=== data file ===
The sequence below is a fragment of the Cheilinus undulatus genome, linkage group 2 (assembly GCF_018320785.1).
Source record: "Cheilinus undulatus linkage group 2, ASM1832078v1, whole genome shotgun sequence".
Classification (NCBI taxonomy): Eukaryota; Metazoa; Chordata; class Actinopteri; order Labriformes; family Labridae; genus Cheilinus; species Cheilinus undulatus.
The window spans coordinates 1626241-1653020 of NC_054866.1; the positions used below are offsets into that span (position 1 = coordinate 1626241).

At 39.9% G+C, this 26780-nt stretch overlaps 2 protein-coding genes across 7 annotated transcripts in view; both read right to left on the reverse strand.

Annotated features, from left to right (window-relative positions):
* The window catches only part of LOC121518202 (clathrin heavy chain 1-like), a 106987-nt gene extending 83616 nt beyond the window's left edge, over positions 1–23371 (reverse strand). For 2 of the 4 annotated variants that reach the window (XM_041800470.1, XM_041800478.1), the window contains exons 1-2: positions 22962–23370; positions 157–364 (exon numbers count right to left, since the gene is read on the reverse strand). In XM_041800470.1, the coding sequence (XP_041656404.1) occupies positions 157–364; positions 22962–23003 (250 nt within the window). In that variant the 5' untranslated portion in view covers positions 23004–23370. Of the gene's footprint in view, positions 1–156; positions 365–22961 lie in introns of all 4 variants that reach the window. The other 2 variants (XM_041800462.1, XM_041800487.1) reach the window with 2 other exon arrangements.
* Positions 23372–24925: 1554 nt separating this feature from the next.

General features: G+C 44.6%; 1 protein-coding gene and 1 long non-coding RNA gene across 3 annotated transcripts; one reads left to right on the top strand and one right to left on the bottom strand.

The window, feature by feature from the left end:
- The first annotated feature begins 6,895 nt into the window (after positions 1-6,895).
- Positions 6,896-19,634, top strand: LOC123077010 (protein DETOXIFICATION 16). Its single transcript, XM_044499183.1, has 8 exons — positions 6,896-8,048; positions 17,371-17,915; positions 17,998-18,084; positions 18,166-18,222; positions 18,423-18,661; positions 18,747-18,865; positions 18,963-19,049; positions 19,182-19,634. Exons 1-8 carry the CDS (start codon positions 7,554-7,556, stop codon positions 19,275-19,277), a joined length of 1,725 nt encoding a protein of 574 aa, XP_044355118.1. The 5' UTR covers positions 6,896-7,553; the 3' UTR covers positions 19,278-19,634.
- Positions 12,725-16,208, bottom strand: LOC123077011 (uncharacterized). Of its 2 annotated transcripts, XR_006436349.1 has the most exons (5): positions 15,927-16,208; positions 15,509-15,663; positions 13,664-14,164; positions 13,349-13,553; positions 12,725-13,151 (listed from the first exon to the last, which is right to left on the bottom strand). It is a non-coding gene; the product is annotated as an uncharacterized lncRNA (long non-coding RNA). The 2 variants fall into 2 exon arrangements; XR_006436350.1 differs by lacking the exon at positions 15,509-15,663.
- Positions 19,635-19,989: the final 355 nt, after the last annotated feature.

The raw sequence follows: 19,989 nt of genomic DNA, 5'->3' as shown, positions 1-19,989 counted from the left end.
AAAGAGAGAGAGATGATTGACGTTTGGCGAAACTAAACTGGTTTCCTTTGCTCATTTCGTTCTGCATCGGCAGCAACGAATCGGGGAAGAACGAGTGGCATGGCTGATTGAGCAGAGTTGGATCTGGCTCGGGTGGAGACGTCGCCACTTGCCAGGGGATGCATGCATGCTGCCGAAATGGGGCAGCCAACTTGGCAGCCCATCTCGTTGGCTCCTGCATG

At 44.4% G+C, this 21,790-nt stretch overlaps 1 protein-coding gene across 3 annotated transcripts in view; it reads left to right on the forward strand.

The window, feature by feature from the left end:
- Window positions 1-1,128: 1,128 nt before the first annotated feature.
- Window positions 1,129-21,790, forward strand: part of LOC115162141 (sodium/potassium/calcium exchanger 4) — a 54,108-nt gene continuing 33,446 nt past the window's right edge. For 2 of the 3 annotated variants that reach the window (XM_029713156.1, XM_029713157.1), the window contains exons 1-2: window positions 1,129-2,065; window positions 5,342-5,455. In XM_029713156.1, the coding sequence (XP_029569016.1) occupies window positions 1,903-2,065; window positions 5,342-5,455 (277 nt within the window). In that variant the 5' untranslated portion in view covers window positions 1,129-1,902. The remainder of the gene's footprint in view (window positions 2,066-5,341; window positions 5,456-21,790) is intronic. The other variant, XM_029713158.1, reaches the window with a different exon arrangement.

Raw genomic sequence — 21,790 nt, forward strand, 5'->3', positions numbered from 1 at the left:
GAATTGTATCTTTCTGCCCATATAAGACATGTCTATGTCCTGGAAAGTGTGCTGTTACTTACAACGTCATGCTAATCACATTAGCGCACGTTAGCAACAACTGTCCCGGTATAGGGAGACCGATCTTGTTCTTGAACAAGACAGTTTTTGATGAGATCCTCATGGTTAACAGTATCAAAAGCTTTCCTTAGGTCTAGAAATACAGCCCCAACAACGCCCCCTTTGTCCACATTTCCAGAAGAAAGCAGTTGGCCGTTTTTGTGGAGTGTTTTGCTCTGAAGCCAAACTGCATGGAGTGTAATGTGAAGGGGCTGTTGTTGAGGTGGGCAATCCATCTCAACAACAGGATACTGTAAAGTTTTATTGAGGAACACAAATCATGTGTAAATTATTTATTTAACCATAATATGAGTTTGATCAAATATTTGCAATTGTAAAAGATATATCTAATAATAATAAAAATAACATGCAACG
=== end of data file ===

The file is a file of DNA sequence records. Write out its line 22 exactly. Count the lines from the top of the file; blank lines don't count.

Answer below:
GAATTGTATCTTTCTGCCCATATAAGACATGTCTATGTCCTGGAAAGTGTGCTGTTACTTACAACGTCATGCTAATCACATTAGCGCACGTTAGCAACAACTGTCCCGGTATAGGGAGACCGATCTTGTTCTTGAACAAGACAGTTTTTGATGAGATCCTCATGGTTAACAGTATCAAAAGCTTTCCTTAGGTCTAGAAATACAGCCCCAACAACGCCCCCTTTGTCCACATTTCCAGAAGAAAGCAGTTGGCCGTTTTTGTGGAGTGTTTTGCTCTGAAGCCAAACTGCATGGAGTGTAATGTGAAGGGGCTGTTGTTGAGGTGGGCAATCCATCTCAACAACAGGATACTGTAAAGTTTTATTGAGGAACACAAATCATGTGTAAATTATTTATTTAACCATAATATGAGTTTGATCAAATATTTGCAATTGTAAAAGATATATCTAATAATAATAAAAATAACATGCAACG